The 2,600-km (1,612-mile) rail system, built by the French, runs north–south, servicing coastal towns between Hanoi and Ho Chi Minh City. The main drawback of rail travel is that it's slow. The quickest train from Ho Chi Minh City to Hanoi, the Reunification Express, takes about 34–41 hours, depending on how many stops it makes. Trains are better for the shorter hops between Hanoi and Hue; Hanoi and Lao Cai, which gets you to Sapa; or Ho Chi Minh City and Nha Trang.
Train travel through Vietnam can be an enjoyable experience, not to mention a time saver if you take overnight trips, provided you can get a soft sleeper or at least a soft chair. Designed just for tourists, the more luxurious Livitrans that run between Hanoi and Danang, the Golden trains that connect Ho Chi Minh and Nha Trang and the privately run tourist sleeping car services between Hanoi and Sapa make for a far more comfortable experience than the Reunification Express, where regardless of what class ticket you hold, the bathrooms are often dirty and noise is often a problem; day and night, when the train stops, vendors may pop into your compartment to try to sell you soda, beer, and cigarettes. Smoking is permitted in some compartments.
Security is another concern. At all times keep the metal grille over the window shut. If you are concerned about eating food from the local vendors who board the train at every station, selling everything from rice crackers to soup, you should bring food and water with you, especially if you have cumbersome luggage that makes trips to the dining carriage impossible.
There are several seating and sleeping options on the train and most come with air-conditioning: the best are soft-berth sleepers, which generally have comfortable, 4-inch-thick mattresses and contain only four bunks; next are the mid-range soft sleepers, which also have only four bunks but with 2-inch-thick mattresses; then come hard-berth sleepers, which are exactly the same as soft sleepers, but come with six bunks (the top ones are cheapest); after that are soft seats, which are reclining soft seats, perfect for shorter trips; next are air-conditioned hard seats, which provides slightly uncomfortable wooden seats more attuned to short distance, daytime travel, and finally, hard seats, which are just what they sound like.
Fares and Schedules
As everywhere, fares vary based on the length of trip and the class of travel. You can purchase tickets at train stations and travel agencies can also help you make reservations.
Train service runs daily between Hanoi and Ho Chi Minh City (34–41 hours, $99 for soft sleeper with air-conditioning), daily between Hanoi and Hue (12–14 hours, $59 for a soft sleeper), daily between Hanoi and Lao Cai (9–11 hours, $43 for soft sleeper), and daily between Ho Chi Minh City and Nha Trang (15–22 hours, $43). It's also possible to take a train from Hanoi to Nanning in China (twice weekly on Tuesday and Friday, 11 hours, $22–$38), from where you can continue to Beijing. The northeastern border crossing is at Dong Dang, just north of Lang Son. Visas for China need to be arranged before you leave home—at the time of writing, the Chinese Embassy in Hanoi was not issuing visas to foreigners.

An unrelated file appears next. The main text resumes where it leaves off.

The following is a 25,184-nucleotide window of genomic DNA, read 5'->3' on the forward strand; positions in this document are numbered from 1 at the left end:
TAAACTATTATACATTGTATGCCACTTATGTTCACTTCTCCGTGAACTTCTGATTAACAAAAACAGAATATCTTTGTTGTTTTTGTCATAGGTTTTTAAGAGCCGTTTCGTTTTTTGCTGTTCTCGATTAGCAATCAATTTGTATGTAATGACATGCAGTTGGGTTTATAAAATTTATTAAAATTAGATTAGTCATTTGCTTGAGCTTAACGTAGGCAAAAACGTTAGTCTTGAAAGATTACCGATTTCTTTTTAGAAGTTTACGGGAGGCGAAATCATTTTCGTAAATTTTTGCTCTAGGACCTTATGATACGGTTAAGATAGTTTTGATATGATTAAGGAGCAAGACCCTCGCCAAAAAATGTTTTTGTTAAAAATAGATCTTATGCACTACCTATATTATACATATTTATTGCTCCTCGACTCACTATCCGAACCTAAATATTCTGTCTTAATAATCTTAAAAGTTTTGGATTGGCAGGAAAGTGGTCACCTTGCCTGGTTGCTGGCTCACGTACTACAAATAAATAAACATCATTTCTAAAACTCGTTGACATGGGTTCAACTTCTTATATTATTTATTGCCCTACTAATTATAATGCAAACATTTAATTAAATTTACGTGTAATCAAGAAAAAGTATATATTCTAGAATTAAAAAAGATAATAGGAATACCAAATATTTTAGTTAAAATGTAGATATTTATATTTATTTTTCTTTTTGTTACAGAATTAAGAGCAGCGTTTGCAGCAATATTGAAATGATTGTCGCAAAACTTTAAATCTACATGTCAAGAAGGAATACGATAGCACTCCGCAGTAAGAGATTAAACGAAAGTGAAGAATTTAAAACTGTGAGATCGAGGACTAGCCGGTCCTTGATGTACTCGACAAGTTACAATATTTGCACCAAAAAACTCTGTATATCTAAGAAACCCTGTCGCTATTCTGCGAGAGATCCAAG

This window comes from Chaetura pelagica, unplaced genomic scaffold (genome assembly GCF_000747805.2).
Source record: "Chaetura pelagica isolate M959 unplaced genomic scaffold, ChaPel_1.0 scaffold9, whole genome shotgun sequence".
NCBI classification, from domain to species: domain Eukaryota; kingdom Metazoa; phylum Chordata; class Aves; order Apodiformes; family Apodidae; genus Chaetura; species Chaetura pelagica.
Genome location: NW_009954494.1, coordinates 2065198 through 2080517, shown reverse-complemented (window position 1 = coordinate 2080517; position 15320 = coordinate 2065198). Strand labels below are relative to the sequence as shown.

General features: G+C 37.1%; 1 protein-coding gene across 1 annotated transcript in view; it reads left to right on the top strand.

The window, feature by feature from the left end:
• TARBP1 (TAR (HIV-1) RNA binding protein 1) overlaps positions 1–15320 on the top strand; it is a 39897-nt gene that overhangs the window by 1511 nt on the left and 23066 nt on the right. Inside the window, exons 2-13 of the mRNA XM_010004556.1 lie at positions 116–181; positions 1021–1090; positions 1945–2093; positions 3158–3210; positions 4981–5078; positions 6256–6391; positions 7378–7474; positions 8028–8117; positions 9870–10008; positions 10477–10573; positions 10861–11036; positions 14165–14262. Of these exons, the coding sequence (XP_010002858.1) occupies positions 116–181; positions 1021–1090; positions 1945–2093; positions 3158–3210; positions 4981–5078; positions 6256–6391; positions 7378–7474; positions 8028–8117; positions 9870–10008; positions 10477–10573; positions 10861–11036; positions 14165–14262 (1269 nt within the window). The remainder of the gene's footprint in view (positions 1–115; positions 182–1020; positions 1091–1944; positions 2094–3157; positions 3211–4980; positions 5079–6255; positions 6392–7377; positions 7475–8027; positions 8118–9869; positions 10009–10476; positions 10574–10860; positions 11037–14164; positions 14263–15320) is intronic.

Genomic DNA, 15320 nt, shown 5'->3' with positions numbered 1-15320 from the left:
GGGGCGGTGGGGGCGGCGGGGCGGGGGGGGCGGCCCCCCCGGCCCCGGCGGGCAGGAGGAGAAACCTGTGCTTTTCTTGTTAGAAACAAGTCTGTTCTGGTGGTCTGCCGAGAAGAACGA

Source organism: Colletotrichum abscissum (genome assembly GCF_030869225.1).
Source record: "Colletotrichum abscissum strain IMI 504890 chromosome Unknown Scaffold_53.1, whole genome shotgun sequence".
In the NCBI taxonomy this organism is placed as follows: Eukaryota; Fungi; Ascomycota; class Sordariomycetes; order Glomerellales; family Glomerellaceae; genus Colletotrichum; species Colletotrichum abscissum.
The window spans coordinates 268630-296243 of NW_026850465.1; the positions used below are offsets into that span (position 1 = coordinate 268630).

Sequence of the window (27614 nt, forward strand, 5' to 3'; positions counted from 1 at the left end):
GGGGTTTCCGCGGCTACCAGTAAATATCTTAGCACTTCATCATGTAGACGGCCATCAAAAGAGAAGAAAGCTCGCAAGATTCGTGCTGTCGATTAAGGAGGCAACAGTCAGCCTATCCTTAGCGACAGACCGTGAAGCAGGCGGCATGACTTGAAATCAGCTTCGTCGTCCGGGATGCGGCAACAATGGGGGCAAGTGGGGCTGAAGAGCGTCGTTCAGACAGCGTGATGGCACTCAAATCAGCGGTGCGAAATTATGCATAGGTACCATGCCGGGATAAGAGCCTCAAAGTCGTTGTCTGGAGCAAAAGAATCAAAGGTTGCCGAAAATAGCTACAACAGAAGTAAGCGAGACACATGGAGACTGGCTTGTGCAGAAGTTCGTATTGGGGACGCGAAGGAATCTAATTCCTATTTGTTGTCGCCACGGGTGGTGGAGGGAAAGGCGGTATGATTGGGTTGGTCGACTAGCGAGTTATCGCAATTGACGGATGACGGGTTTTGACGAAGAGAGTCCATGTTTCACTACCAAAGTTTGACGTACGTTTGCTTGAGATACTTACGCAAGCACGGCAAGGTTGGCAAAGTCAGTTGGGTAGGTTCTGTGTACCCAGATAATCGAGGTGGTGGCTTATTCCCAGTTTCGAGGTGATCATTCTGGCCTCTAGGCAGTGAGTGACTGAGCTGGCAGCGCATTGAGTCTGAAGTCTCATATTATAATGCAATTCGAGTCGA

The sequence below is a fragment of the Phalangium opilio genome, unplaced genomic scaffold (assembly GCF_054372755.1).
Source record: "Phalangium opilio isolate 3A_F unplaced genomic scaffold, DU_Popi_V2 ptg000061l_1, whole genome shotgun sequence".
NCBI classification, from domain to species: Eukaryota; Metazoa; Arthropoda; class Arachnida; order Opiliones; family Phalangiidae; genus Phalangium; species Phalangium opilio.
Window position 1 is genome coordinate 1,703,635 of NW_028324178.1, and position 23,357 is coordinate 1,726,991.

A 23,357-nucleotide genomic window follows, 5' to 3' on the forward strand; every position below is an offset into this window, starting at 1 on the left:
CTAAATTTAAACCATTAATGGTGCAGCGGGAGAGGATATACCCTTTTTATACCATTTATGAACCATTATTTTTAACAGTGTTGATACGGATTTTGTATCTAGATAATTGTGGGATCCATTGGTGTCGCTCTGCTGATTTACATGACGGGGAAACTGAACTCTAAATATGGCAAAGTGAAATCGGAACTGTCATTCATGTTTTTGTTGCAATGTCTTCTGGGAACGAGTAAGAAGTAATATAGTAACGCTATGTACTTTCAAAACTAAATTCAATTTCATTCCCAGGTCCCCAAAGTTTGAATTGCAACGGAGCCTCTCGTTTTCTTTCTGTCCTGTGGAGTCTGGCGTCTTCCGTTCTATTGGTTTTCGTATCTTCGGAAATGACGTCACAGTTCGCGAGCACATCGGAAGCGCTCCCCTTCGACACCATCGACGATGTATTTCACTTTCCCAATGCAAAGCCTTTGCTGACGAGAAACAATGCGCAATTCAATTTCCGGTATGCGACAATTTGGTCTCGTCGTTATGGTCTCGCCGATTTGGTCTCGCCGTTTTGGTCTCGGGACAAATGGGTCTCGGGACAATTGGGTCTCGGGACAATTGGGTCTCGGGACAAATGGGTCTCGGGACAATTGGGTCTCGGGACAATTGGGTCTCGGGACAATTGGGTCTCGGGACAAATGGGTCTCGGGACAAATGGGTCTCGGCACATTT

The Victoria Sapa Resort and Spa's deluxe train carriages leave Hanoi on Monday, Wednesday, and Friday evenings. They depart from Lao Cai on Tuesday and Thursday mornings and on Sunday evenings. Acquiring a berth requires that you stay at the hotel for at least one night. On Monday, Wednesday, and Thursday a four-berth compartment costs $50 and a two-berth compartment costs $80; on weekends, the price is $70 and $120, respectively.
Danang Train Station. 202 Hai Phong, Danang, Da Nang. 236/382–3810; www.vietnamtrain.com.
Dong Hoi Train Station. Thuan Ly, Dong Hoi, Quang Binh. www.vietnamtrain.com.
Hanoi Train Station. Le Duan St. at Tran Hung Dao St., Hoan Kiem District, Hanoi, Ha Noi. 24/3942–3949; 090/4619–926.
Hue Train Station. 2 Bui Thi Xuan, Hue, Thua Thien-Hue. 234/822–175; www.vietnamtrain.com.
Saigon Railway Station. 1 Nguyen Thong St., District 3, Ho Chi Minh City, Ho Chi Minh City. 28/3931–8952; www.gasaigon.com.vn.
Victoria Sapa Resort & Spa. Sapa, Lao Cai. 214/387–1522; www.victoriahotels.asia.
It's a good idea to book ahead, especially for overnight travel, although for some trips you can only reserve a few days in advance. Tickets can either be booked at the train station, through a local tour company, or with an online booking resource such as Vietnam Impressive, Vietnam Train, or Vietnam Railways. Train tickets must be paid for in dong, unless you book through a tour company. Foreigners are charged higher fares than Vietnamese nationals. Once you disembark you may need to show your ticket again, so don't throw away your ticket stub or you may face major hassle when trying to leave the station, and may even be forced to pay again.
Vietnam Impressive. 24/3974–7543; www.vietnamimpressive.com.
Vietnam Railways. 090/4619–926; www.vietnam-railway.com.
Vietnam Train. 096/960–6606; 24/3577–2907; www.vietnamtrain.com.